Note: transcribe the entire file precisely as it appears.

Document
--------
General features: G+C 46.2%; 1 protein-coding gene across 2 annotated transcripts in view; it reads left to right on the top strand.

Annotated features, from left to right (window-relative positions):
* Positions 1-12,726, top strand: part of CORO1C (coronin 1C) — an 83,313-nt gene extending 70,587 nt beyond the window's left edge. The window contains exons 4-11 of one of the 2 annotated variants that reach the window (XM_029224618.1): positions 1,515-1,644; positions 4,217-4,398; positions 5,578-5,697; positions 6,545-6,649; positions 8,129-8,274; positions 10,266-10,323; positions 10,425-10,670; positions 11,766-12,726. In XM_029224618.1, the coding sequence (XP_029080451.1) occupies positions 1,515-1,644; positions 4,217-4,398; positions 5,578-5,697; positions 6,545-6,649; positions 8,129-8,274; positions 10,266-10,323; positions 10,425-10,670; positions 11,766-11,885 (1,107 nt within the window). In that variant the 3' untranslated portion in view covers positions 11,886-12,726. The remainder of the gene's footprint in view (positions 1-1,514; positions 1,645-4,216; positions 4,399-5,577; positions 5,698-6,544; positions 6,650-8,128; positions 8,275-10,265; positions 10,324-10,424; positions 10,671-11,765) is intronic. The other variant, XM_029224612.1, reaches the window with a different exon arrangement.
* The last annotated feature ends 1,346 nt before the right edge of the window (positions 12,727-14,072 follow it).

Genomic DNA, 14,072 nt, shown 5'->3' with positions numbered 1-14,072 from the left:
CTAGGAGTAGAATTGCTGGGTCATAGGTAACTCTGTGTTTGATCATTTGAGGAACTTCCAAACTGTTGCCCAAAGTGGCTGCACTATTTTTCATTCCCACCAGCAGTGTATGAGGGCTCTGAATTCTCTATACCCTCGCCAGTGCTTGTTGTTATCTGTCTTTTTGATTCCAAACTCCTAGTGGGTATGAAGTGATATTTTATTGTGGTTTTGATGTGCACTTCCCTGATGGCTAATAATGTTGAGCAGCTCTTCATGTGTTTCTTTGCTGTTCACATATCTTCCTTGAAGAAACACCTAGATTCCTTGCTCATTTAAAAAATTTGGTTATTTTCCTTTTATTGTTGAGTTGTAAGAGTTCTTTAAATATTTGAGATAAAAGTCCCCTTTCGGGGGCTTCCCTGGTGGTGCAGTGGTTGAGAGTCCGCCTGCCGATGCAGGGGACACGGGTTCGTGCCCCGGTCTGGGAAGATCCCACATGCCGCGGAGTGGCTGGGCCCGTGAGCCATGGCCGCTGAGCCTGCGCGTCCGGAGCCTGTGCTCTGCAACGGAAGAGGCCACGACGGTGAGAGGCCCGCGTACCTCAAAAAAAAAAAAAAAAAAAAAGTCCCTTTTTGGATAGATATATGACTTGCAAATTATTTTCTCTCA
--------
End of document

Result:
General features: G+C 46.2%; 1 protein-coding gene across 2 annotated transcripts in view; it reads left to right on the top strand.

Annotated features, from left to right (window-relative positions):
* Positions 1-12,726, top strand: part of CORO1C (coronin 1C) — an 83,313-nt gene extending 70,587 nt beyond the window's left edge. The window contains exons 4-11 of one of the 2 annotated variants that reach the window (XM_029224618.1): positions 1,515-1,644; positions 4,217-4,398; positions 5,578-5,697; positions 6,545-6,649; positions 8,129-8,274; positions 10,266-10,323; positions 10,425-10,670; positions 11,766-12,726. In XM_029224618.1, the coding sequence (XP_029080451.1) occupies positions 1,515-1,644; positions 4,217-4,398; positions 5,578-5,697; positions 6,545-6,649; positions 8,129-8,274; positions 10,266-10,323; positions 10,425-10,670; positions 11,766-11,885 (1,107 nt within the window). In that variant the 3' untranslated portion in view covers positions 11,886-12,726. The remainder of the gene's footprint in view (positions 1-1,514; positions 1,645-4,216; positions 4,399-5,577; positions 5,698-6,544; positions 6,650-8,128; positions 8,275-10,265; positions 10,324-10,424; positions 10,671-11,765) is intronic. The other variant, XM_029224612.1, reaches the window with a different exon arrangement.
* The last annotated feature ends 1,346 nt before the right edge of the window (positions 12,727-14,072 follow it).

Genomic DNA, 14,072 nt, shown 5'->3' with positions numbered 1-14,072 from the left:
CTAGGAGTAGAATTGCTGGGTCATAGGTAACTCTGTGTTTGATCATTTGAGGAACTTCCAAACTGTTGCCCAAAGTGGCTGCACTATTTTTCATTCCCACCAGCAGTGTATGAGGGCTCTGAATTCTCTATACCCTCGCCAGTGCTTGTTGTTATCTGTCTTTTTGATTCCAAACTCCTAGTGGGTATGAAGTGATATTTTATTGTGGTTTTGATGTGCACTTCCCTGATGGCTAATAATGTTGAGCAGCTCTTCATGTGTTTCTTTGCTGTTCACATATCTTCCTTGAAGAAACACCTAGATTCCTTGCTCATTTAAAAAATTTGGTTATTTTCCTTTTATTGTTGAGTTGTAAGAGTTCTTTAAATATTTGAGATAAAAGTCCCCTTTCGGGGGCTTCCCTGGTGGTGCAGTGGTTGAGAGTCCGCCTGCCGATGCAGGGGACACGGGTTCGTGCCCCGGTCTGGGAAGATCCCACATGCCGCGGAGTGGCTGGGCCCGTGAGCCATGGCCGCTGAGCCTGCGCGTCCGGAGCCTGTGCTCTGCAACGGAAGAGGCCACGACGGTGAGAGGCCCGCGTACCTCAAAAAAAAAAAAAAAAAAAAAGTCCCTTTTTGGATAGATATATGACTTGCAAATTATTTTCTCTCA